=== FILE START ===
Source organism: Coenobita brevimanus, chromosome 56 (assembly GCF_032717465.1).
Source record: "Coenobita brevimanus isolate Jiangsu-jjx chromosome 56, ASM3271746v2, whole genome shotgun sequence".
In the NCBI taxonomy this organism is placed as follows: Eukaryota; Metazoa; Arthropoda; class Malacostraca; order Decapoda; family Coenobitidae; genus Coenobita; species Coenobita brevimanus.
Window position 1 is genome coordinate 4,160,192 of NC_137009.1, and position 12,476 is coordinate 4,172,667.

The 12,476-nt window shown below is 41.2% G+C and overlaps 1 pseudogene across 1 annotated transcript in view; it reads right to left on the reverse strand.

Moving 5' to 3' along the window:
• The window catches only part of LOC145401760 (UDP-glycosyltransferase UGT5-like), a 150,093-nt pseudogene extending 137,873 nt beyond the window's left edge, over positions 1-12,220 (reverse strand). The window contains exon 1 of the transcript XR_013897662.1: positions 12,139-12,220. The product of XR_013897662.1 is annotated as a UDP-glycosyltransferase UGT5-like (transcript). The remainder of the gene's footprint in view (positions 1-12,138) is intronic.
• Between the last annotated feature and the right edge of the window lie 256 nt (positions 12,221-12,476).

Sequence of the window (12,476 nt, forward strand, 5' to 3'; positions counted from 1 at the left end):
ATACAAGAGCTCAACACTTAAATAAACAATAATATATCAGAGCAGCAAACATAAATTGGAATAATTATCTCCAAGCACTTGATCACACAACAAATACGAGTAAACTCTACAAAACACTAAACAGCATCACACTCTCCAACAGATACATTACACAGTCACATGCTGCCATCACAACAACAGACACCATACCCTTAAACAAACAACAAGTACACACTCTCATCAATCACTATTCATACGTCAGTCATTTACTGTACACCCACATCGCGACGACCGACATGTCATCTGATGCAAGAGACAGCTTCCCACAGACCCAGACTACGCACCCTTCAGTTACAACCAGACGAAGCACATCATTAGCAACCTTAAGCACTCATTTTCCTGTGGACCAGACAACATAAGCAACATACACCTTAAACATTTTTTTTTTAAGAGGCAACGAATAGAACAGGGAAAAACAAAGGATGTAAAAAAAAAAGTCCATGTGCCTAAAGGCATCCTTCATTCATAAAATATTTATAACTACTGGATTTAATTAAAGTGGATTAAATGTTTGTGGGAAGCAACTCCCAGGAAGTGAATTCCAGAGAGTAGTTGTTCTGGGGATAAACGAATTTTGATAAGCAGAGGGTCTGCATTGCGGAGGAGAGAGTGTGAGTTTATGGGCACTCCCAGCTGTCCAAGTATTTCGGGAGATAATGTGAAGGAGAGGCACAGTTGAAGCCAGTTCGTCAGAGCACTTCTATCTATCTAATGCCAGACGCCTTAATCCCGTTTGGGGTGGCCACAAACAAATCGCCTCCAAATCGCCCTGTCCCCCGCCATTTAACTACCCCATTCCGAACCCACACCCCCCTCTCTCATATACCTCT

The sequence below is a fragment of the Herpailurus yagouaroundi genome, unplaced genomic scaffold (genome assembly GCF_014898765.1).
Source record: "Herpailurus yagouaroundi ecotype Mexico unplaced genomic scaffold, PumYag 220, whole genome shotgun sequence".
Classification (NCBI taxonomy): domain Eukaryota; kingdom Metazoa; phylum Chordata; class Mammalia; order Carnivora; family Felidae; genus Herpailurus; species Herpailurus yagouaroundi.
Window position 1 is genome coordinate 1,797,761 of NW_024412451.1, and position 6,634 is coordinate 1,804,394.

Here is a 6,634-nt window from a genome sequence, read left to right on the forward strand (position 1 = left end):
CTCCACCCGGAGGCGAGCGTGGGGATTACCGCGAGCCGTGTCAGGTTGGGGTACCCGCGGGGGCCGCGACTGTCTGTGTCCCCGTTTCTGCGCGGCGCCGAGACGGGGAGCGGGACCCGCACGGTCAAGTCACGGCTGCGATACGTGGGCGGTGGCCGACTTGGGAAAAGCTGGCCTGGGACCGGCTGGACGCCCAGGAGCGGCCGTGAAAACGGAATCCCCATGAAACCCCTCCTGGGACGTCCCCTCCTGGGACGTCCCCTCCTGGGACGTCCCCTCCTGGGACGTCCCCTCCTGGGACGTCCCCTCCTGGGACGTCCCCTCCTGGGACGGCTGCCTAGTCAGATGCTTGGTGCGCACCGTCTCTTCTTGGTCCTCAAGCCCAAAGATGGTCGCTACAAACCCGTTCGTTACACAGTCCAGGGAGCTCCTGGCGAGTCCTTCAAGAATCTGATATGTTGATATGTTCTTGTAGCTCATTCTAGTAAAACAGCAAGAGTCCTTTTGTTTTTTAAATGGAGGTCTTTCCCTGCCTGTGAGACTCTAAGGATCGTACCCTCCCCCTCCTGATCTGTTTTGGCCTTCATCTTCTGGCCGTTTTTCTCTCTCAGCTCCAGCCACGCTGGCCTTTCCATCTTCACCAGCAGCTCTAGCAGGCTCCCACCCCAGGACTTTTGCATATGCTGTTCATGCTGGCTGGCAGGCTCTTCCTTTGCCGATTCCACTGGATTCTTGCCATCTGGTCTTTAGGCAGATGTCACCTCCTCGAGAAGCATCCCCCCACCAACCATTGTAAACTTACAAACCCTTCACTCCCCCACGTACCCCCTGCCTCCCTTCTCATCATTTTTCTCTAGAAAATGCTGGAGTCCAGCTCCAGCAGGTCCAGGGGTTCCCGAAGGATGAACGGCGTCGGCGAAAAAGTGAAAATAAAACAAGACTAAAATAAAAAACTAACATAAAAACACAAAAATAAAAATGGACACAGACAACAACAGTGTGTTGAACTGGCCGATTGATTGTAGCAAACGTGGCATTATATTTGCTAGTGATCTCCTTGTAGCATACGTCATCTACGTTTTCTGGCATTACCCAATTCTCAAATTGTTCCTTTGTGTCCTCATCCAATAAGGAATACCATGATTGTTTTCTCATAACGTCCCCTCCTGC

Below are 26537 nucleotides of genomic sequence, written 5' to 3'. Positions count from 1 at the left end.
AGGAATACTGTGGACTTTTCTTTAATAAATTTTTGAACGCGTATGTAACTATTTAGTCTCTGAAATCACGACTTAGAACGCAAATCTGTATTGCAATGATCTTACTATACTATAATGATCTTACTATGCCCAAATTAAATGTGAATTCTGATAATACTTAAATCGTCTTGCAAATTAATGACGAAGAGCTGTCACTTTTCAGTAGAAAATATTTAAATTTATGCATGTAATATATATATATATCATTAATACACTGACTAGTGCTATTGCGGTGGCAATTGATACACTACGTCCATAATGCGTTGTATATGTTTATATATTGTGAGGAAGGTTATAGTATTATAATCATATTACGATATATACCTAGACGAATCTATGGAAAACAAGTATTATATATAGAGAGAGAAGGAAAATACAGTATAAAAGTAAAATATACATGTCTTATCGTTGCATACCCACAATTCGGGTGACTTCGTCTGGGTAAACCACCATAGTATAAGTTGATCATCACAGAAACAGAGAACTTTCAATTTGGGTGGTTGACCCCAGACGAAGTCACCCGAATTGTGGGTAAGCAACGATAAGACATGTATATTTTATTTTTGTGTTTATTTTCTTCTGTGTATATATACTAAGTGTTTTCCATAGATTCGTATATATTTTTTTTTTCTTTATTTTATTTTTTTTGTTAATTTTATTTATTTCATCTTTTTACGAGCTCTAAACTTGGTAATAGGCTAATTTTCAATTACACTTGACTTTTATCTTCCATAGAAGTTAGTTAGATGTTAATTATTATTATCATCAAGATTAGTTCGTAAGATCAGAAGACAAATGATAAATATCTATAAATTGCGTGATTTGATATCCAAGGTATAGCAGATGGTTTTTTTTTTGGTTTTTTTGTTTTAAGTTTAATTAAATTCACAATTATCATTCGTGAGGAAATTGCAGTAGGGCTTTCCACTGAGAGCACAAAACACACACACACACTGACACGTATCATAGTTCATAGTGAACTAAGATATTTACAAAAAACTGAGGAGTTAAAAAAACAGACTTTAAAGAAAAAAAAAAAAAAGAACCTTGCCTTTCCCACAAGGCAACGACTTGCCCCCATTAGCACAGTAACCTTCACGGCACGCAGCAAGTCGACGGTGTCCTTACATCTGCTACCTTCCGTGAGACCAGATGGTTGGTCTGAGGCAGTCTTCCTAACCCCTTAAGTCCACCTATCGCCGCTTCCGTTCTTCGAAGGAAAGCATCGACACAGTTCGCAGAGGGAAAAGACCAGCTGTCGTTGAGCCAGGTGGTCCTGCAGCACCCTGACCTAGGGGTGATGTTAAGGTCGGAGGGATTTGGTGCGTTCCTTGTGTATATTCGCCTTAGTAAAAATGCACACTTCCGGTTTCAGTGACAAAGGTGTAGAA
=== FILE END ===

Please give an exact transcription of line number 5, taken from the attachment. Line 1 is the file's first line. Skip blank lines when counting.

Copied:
The 12,476-nt window shown below is 41.2% G+C and overlaps 1 pseudogene across 1 annotated transcript in view; it reads right to left on the reverse strand.